Tobacco stocks have performed extremely well over the years, and Altria Group (NYSE:MO) and Philip Morris International (NYSE:PM) are both giants in the industry. Even though the two companies share a common history, they have dramatically different markets that they serve, and that raises the obvious question of whether Philip Morris or Altria is the better buy right now. Let's take a closer look at Altria Group and Philip Morris International, comparing them on a number of metrics to see which one looks more attractive under current conditions.
Both Altria and Philip Morris have seen strong gains over the past 12 months. Since March 2015, Philip Morris stock has climbed 29%, topping out Altria's 23% total return.
Typically, you'd expect that because Philip Morris stock has picked up more ground, its valuation might be higher than Altria. Yet using some of the simplest valuation metrics, the two stocks present a mixed picture. When you look at trailing earnings, Altria looks slightly more expensive than Philip Morris, sporting an earnings multiple of 23 versus 22 for the international tobacco giant. But when you incorporate forward earnings expectations, Philip Morris is a bit more richly valued, at 20 times forward earnings compared to 18 for Altria. Those figures are close enough to each other that it's hard to declare a winner based on valuation alone.
Dividend investors typically point to current yield, and the recent rise in Philip Morris shares has narrowed its yield advantage over Altria from where it was just a few months ago. Philip Morris now carries a yield of about 4.2%, compared to 3.7% for Altria. That's still significant, but the spread is only about half as big as it was even in January.
There's reason to think that the dividend yield advantage for Philip Morris could shrink even further. The international tobacco company has seen its dividend growth slow dramatically, but Altria has continued to ride strength in the domestic tobacco market to produce stronger gains. Some signs of a pause in the U.S. dollar's strength might finally encourage Philip Morris to loosen its purse strings, but its payout ratio based on earnings is higher than Altria's as well. The advantages for Philip Morris in current yield get offset almost perfectly by the arguably greater potential for dividend growth from Altria, and that makes the two stocks look like a toss-up on the dividend front as well.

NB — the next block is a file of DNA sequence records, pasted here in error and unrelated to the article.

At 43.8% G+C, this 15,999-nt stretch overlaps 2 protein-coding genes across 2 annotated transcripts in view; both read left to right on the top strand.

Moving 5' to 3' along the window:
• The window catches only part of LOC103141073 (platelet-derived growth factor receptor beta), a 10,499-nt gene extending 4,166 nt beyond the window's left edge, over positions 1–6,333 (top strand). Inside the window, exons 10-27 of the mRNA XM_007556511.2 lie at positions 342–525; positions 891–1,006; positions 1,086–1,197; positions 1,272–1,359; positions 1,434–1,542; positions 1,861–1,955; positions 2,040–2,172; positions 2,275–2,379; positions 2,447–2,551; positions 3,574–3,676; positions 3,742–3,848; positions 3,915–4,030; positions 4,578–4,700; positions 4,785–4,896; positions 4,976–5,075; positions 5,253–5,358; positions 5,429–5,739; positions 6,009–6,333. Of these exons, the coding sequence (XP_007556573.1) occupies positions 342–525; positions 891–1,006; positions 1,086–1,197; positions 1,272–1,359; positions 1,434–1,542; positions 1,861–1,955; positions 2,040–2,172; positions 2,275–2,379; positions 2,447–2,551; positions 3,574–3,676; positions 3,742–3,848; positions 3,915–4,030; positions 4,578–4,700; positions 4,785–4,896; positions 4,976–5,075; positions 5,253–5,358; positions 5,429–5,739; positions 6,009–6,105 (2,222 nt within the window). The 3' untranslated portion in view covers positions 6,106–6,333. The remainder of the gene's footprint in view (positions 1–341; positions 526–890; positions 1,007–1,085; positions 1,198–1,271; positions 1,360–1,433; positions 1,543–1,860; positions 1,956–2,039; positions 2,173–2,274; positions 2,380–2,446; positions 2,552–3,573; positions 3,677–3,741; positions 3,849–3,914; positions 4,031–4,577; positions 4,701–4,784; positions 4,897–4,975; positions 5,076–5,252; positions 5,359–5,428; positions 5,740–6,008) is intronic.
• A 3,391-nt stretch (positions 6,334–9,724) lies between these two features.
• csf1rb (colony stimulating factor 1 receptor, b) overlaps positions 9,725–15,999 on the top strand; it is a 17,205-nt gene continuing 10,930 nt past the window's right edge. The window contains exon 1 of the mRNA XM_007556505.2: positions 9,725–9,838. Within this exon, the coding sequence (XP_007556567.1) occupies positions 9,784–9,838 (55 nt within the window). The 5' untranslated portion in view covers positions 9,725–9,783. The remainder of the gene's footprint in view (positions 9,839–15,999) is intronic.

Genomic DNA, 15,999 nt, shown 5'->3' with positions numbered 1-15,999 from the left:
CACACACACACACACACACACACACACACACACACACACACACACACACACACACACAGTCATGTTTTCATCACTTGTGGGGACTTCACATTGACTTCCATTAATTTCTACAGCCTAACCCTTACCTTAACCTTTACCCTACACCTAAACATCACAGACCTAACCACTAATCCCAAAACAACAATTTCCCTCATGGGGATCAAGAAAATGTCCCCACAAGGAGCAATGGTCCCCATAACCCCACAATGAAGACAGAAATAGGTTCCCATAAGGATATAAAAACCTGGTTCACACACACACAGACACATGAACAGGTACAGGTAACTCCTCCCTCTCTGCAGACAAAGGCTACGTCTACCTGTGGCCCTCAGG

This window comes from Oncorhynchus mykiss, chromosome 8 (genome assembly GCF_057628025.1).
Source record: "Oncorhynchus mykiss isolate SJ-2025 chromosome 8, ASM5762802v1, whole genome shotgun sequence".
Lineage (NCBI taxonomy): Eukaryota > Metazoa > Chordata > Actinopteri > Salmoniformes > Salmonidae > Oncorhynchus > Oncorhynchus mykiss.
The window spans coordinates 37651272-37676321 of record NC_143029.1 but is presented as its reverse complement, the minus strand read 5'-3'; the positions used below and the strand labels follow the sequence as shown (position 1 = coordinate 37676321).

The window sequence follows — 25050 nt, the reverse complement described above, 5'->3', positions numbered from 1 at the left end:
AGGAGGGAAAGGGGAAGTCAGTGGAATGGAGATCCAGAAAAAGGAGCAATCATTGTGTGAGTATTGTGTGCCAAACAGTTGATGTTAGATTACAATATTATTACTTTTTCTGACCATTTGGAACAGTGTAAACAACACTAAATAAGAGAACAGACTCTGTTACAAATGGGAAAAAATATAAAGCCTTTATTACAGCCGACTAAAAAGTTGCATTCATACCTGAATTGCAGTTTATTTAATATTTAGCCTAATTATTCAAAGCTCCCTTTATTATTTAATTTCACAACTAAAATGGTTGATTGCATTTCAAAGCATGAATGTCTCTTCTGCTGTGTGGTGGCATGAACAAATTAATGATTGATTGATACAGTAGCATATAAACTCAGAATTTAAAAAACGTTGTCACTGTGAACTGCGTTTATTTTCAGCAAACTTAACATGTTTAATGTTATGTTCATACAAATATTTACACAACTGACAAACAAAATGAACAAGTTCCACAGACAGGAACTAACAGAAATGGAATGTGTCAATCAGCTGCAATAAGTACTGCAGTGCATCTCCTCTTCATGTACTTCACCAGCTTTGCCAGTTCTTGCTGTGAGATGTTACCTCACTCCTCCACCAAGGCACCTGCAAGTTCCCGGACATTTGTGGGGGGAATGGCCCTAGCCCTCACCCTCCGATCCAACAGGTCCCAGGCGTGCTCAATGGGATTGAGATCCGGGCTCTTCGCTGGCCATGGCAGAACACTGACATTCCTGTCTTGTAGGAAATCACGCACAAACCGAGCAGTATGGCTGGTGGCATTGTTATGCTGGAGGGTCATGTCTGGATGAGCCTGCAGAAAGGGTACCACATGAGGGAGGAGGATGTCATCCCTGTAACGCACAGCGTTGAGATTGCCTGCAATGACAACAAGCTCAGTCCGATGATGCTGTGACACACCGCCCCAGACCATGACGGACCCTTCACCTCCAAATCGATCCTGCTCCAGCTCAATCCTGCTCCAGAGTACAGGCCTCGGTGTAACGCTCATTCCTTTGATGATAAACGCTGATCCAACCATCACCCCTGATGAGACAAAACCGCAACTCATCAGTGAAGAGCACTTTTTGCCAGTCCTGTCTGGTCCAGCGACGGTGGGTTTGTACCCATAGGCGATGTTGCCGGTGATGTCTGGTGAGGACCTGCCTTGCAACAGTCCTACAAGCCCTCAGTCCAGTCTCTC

Altria and Philip Morris have growth prospects that reflect their different markets. Altria's full-year 2015 results included 9% growth in adjusted earnings per share, with strength across the board. Smokeable products revenues rose by more than 5% net of excise tax, and that produced operating company income gains of more than 10%. Smokeless products weighed in with 5% gains in adjusted operating company income, and the wine segment enjoyed a 13% growth rate. Altria's outlook for 2016 was also favorable, with expectations for 7% to 9% growth in adjusted earnings per share being consistent with past results.
Philip Morris, on the other hand, saw continuing pressure on the currency front. Net revenue excluding excise tax plunged 10%, and adjusted earnings per share fell 12%. Yet the dollar's impact hid underlying fundamental growth, and Philip Morris said that after adjusting for currency impacts, earnings per share would have risen 12%, and revenue would have climbed by almost 6%. Moreover, Philip Morris expects further currency hits in 2016, projecting further earnings declines even though it thinks that currency-neutral earnings per share would actually rise 10% to 12%.
With Philip Morris and Altria going neck and neck in valuation and dividends, the key element is which can grow faster. If the dollar's strength wanes, then underlying strength for Philip Morris could produce greater gains. If global markets remain challenging, then Altria will be the better bet for now.
Dan Caplinger has no position in any stocks mentioned. The Motley Fool has no position in any of the stocks mentioned. Try any of our Foolish newsletter services free for 30 days. We Fools may not all hold the same opinions, but we all believe that considering a diverse range of insights makes us better investors. The Motley Fool has a disclosure policy.